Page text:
Northrop Grumman C2 System Guides 8 Unmanned Vehicles in Seabed Warfare Experiment
By RICHARD R. BURGESS, Managing Editor
ARLINGTON, Va. — A command and control system developed by Northrop Grumman Aerospace Systems has demonstrated its ability to control eight unmanned vehicles in a complex exercise to locate and engage an undersea target.
The demonstration was part of the Advanced Naval Technology Exercise (ANTX) 2017 being conducted Aug. 11-18 at the Naval Surface Warfare Center Panama City, Fla., and Naval Undersea Warfare Center in Newport, R.I.
Jeff Hoyle, director of undersea warfare for Northrop Grumman Aerospace Systems, said in an Aug. 16 interview that the advanced mission management and control system designed by Northrop Grumman, aligned with the vision of the Navy Common Control System, controlled a Huntington Ingalls/Battelle Proteus large autonomous unmanned underwater vehicle (UUV), two Liquid Robotics Wave Glider unmanned surface vehicles (USVs), one surrogate unmanned aerial vehicle (UAV), one Hydroid REMUS 100 UUVs, one Iver UUV and two Riptide Autonomous Solutions UUVs — one micro-size and a single one-man portable — “collaborating to do a seabed warfare mission” scenario. The vehicles were operated in St. Andrews Bay by Panama City, Fla.
As Hoyle described it, the surrogate UAV provided overwatch and acted as a communications relay to and from a tactical control center for the unmanned vehicles. The Wave Glider USVs were positioned 10 miles offshore to provide maritime domain awareness of the shipping traffic in and out of the bay. The Wave Gliders communicated acoustically with the Proteus UUV, which acted as a mother ship for a REMUS 100 UUV and two Riptide UUVs, which the Proteus brought into the area covertly. The REMUS 100 was equipped with a “side-scan synthetic aperture sonar that sought out and detected” the target structure, he said.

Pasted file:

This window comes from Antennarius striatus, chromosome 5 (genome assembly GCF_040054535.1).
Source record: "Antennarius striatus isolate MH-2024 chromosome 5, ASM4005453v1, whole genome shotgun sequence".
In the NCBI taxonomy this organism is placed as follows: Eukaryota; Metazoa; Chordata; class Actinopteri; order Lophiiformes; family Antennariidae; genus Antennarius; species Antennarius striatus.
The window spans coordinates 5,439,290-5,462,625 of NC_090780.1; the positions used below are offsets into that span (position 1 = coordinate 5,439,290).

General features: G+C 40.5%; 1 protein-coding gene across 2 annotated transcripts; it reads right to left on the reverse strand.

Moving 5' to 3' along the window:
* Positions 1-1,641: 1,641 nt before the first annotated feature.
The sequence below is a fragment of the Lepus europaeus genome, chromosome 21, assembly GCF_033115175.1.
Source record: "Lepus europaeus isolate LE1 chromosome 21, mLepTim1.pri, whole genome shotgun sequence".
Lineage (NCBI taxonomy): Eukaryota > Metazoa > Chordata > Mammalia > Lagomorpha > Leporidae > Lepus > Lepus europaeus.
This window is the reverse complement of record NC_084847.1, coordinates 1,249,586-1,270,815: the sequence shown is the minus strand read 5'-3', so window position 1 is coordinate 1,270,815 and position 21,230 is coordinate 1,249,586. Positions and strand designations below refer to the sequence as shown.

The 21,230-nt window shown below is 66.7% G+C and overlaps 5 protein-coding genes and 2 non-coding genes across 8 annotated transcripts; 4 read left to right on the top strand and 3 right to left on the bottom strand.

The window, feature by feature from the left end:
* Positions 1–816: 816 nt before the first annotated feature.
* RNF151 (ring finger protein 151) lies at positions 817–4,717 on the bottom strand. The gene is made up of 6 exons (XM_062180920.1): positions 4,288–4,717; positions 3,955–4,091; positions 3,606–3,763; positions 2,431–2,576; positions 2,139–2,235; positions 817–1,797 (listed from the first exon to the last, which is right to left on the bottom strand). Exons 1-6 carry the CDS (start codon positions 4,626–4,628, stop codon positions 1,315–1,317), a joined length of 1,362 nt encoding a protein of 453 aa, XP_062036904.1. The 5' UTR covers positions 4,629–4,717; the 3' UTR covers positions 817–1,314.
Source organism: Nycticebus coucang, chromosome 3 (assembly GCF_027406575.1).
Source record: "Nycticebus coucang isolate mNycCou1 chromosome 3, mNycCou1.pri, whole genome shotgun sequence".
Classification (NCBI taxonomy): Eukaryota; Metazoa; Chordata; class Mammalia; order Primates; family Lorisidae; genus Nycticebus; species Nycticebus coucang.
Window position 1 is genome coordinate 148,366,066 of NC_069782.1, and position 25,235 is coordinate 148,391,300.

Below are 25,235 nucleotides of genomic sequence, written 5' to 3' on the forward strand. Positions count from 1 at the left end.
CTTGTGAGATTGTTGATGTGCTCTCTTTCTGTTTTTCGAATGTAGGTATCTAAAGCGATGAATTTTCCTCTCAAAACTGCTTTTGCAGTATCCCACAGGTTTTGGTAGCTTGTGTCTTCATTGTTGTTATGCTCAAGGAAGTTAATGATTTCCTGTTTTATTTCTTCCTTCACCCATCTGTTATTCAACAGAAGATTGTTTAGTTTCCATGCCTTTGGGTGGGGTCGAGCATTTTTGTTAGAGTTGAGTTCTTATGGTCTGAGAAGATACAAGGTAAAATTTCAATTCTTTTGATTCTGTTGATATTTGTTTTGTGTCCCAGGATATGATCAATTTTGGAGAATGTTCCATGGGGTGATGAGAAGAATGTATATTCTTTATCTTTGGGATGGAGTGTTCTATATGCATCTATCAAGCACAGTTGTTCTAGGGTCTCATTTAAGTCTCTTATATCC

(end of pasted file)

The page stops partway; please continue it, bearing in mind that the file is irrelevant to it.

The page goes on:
The sonar “had some automatic target detection capability, so it notified us when it detected a target and then provided a sonar snippet so that our operators in the tactical operations center could validate the correct target,” Hoyle said.
“Once [the target was] located, we launched a Riptide with a passive portable acoustic sensor from the Proteus,” he said. “It reported back any activity it detected. Following that, we determined we could detect and engage. We engaged the [target] with two simulated weapons, one a Riptide vehicle launched from the Proteus. The other was an Iver UUV that launched from a cage that we had previously placed on the bottom of the bay. We tasked it via acoustic communications.
“Both engagements were successful and we sent the Remus back down to do some battle damage assessment and validate that we had successfully engaged the target,” Hoyle said.
He said the exercise was a step up from the four-vehicle demonstration at last year’s ANTX.
“In the future, the Navy is going to need to be able to fight in multi-domains simultaneously, so the types of things we’re doing with naval technology with multi-domain autonomous command and control becomes increasingly important in the emerging area of seabed warfare,” Hoyle said.